4.  Continuing on this tangent– the mood of the film is fantastic.  It's a little straighter and squarer than URBAN COWBOY, say, but that's fine too.  Smoky bars, wood-paneling, cheap beers,
barroom brawls worthy of a Burt Reynolds movie, and a place where the goddamn house band is Merle Haggard himself!

5.  The custom revolver door handles on Clint's car. 

If you can't appreciate the inherent genius and trashiness of it all, then you probably shouldn't be watching BRONCO BILLY anyway.

6.  This can't really be illustrated by a screencap, but at one point, Clint and the gang make a stopover at a mental hospital.  One of the night shift guards can be heard whistling Eddie Rabbit's wondrous theme song to "Every Which Way But Loose."  This, A: made me really happy, B: caused the song to be stuck in my head for several hours afterward, and C: reminded me that I really need to get around to reviewing the EVERY WHICH WAY BUT LOOSE novelization.

7.  Classic Eastwood crony Geoffrey Lewis.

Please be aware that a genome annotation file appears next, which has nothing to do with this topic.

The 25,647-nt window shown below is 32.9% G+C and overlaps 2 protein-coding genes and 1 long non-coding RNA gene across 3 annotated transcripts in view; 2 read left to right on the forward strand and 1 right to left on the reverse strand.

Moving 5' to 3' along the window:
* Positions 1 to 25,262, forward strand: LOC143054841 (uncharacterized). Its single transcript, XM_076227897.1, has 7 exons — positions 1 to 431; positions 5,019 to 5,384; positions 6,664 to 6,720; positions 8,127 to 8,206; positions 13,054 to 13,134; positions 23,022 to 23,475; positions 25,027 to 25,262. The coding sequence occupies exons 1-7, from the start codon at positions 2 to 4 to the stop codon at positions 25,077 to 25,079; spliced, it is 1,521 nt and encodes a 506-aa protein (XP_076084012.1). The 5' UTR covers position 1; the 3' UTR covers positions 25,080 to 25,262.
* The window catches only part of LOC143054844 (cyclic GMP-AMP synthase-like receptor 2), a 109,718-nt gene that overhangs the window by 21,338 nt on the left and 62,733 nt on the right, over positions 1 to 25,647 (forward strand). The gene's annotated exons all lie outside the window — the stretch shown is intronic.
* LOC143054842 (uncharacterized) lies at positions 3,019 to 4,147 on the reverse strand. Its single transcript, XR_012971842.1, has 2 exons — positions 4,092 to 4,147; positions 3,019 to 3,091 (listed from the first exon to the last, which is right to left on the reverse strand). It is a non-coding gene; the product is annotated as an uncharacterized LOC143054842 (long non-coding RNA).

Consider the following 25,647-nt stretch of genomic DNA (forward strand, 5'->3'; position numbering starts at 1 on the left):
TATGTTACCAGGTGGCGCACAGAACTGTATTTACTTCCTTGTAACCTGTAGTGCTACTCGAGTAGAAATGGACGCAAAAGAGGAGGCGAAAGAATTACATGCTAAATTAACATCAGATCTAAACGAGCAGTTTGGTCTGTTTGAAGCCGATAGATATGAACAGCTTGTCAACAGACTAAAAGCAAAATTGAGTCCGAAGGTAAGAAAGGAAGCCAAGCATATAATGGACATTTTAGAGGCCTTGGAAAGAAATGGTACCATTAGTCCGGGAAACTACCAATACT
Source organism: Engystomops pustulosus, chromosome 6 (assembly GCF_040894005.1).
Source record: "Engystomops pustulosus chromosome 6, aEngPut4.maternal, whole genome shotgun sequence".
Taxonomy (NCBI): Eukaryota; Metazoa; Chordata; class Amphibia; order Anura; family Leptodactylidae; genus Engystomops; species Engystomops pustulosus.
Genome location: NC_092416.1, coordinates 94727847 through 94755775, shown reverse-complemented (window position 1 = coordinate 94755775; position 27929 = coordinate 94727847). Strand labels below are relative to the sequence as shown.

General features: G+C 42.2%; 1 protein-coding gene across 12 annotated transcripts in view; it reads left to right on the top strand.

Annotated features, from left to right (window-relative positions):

He's a serious old-school country boy character actor in the vein of Bruce Glover, M. Emmet Walsh, and Joe Don Baker.  He's collaborated with Eastwood seven times, fathered Juliette Lewis (!), and always delivers offbeat, nuanced performances.  Playing Sondra Locke's ex, he's sort of a kooky antagonist throughout the piece, and he gets a lot of great glowering reaction shots.

8.  Scatman Crothers.

1980 was a good year for Scatman (see also:  THE SHINING and LAVERNE & SHIRLEY), and he personally rated BRONCO BILLY as one of his favorite performances.  As a quack doctor and the master of ceremonies, he brings a positive energy to the piece that makes the brotherhood of the troupe all the more believable.